MayKao Hang, Wilder Foundation President, said “The Wilder Foundation is thrilled to take a leadership role on behalf of Saint Paul Promise Neighborhood. Our collaborative efforts with the many partners will assist our community in becoming stronger and more vibrant.”
According to Councilmember Melvin Carter, “This Promise Neighborhood grant is an incredible opportunity for the Frogtown and Summit University neighborhoods. Through this initiative, we will ensure that all of our youth, regardless of family income, have the tools, resources and support they need to succeed, whatever it takes!"
Michael Anderson, Executive Director of the Saint Paul Public Schools Foundation, was equally enthusiastic: “This grant will galvanize the community and bring students, parents, community organizations, the city, and the school district together to support academic and social success for all children in the Summit/University and Frogtown neighborhoods.”
The Northside Achievement Zone
The Northside Achievement Zone (NAZ) works to build a culture of achievement in a geographic zone (North Minneapolis) to ensure that all youth graduate from high school, college-ready.
Thus NAZ is partnering with schools, organizations, and families to significantly improve education and to guarantee children’s access to support from pre-birth to college. This effort is patterned after the successful Harlem Children’s Zone, which demonstrated that low-income children can achieve, graduate, and compete at the same level as all other children.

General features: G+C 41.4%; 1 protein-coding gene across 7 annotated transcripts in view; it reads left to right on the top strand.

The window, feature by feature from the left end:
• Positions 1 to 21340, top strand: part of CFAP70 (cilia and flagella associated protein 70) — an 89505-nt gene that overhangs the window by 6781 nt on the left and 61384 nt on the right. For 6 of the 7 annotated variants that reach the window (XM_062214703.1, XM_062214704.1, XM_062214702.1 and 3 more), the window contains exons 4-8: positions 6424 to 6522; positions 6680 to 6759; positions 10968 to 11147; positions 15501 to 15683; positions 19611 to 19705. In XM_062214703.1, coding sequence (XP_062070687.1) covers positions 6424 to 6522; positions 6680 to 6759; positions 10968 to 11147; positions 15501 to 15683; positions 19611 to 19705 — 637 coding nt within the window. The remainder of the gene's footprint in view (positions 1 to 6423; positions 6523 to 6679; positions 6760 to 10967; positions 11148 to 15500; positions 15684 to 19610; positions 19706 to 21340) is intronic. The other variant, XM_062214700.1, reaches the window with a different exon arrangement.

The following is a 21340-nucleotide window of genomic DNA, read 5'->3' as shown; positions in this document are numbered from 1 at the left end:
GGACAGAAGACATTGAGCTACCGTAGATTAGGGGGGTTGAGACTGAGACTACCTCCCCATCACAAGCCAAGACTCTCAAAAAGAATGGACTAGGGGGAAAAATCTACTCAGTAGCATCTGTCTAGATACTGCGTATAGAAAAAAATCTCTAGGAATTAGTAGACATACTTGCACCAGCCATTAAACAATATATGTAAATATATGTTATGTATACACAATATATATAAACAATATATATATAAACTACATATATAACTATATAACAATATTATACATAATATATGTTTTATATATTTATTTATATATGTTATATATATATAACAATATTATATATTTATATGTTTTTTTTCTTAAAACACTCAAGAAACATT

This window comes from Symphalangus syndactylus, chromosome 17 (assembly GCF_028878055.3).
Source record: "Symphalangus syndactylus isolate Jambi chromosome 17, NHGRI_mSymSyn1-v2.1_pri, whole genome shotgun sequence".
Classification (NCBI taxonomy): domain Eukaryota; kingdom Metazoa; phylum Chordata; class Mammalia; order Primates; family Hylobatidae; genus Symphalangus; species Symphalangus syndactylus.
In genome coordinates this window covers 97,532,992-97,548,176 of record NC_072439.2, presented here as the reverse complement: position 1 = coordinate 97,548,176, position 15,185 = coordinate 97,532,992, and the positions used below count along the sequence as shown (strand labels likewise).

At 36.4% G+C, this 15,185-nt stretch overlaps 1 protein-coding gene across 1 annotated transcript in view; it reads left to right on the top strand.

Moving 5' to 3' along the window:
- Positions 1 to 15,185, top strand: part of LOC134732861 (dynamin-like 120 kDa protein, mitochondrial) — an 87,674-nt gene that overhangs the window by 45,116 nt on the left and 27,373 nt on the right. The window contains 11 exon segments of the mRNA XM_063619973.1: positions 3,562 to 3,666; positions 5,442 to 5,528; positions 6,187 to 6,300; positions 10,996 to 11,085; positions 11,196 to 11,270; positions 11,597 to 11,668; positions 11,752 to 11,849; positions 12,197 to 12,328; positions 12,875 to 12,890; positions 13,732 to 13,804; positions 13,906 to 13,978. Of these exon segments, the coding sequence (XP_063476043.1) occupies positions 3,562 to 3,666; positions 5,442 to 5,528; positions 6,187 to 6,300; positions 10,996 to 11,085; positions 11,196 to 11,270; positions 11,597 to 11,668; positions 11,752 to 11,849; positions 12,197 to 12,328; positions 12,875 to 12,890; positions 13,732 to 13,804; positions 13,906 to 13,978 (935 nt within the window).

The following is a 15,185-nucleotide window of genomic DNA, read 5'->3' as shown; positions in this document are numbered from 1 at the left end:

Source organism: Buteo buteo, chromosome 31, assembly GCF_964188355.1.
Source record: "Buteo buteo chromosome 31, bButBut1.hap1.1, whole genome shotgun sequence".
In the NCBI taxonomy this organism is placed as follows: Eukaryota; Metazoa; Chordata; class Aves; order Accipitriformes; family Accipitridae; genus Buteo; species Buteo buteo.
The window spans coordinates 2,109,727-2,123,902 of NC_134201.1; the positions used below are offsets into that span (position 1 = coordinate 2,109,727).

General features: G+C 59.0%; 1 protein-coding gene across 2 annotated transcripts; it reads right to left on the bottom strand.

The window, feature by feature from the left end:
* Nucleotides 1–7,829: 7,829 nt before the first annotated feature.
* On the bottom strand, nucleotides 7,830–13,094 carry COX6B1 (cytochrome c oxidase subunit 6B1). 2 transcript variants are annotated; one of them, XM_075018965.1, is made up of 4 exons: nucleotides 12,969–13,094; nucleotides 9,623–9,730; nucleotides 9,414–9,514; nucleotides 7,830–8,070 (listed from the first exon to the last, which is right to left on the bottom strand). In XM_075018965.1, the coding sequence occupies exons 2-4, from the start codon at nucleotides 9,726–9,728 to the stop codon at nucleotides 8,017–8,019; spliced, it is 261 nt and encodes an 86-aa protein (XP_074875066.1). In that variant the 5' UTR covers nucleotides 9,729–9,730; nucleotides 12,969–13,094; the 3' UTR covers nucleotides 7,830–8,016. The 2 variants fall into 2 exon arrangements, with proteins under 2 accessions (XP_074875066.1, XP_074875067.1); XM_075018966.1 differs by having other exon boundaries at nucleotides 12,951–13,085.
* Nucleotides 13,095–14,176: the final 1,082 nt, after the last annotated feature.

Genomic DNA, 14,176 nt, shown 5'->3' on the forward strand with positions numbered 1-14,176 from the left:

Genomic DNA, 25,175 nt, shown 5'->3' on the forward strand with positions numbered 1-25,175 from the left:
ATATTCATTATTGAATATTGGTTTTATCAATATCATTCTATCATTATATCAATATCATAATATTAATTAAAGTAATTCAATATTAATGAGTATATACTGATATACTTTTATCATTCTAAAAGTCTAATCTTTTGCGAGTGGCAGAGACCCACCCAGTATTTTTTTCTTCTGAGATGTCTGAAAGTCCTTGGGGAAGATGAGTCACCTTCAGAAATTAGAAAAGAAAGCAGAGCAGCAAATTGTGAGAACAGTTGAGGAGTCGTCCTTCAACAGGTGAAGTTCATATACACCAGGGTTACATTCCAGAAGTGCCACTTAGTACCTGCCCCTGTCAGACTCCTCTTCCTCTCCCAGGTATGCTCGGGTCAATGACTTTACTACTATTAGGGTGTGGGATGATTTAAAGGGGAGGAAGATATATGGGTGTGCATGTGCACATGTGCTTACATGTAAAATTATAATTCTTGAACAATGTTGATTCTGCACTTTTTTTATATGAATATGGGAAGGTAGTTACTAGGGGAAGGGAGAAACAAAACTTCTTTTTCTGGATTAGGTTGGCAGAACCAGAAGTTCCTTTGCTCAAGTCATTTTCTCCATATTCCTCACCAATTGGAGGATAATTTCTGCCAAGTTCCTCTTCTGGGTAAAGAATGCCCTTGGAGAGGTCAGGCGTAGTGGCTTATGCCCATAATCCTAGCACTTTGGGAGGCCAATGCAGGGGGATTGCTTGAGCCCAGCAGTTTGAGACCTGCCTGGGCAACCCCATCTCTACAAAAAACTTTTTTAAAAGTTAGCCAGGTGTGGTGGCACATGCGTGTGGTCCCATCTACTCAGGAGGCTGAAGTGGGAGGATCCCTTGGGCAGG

According to NAZ leadership, they have laid the foundation and are ready “to fully plan and create a continuum of solutions that will ensure all children residing within the Zone are prepared to succeed in college and life. In order to achieve such an ambitious goal, NAZ has defined three areas of strategic focus:
· Education Pipeline: A convening of district, charter and alternative schools, undergirded by a strong partnership of early childhood and out of school time providers, will co-construct with NAZ leadership a new educational experience for children on the North side.
· Family Engagement: By engaging families in children’s success and empowering neighbors as leaders in the effort, NAZ will create a culture of achievement in the Zone.
· Opportunity Alignment: By building a coalition of existing service providers, NAZ will revolutionize the way organizations work together and refocus their service delivery around clear achievement outcomes for families and children in the Zone.
Within this integrated NAZ Continuum system, every organization, family and neighbor is focused on children’s education and success. This effort will result in children entering kindergarten ready to learn, students demonstrating proficiency at or above grade level in reading and math and children graduating from high school prepared for college and life success.”
The Strive Partnership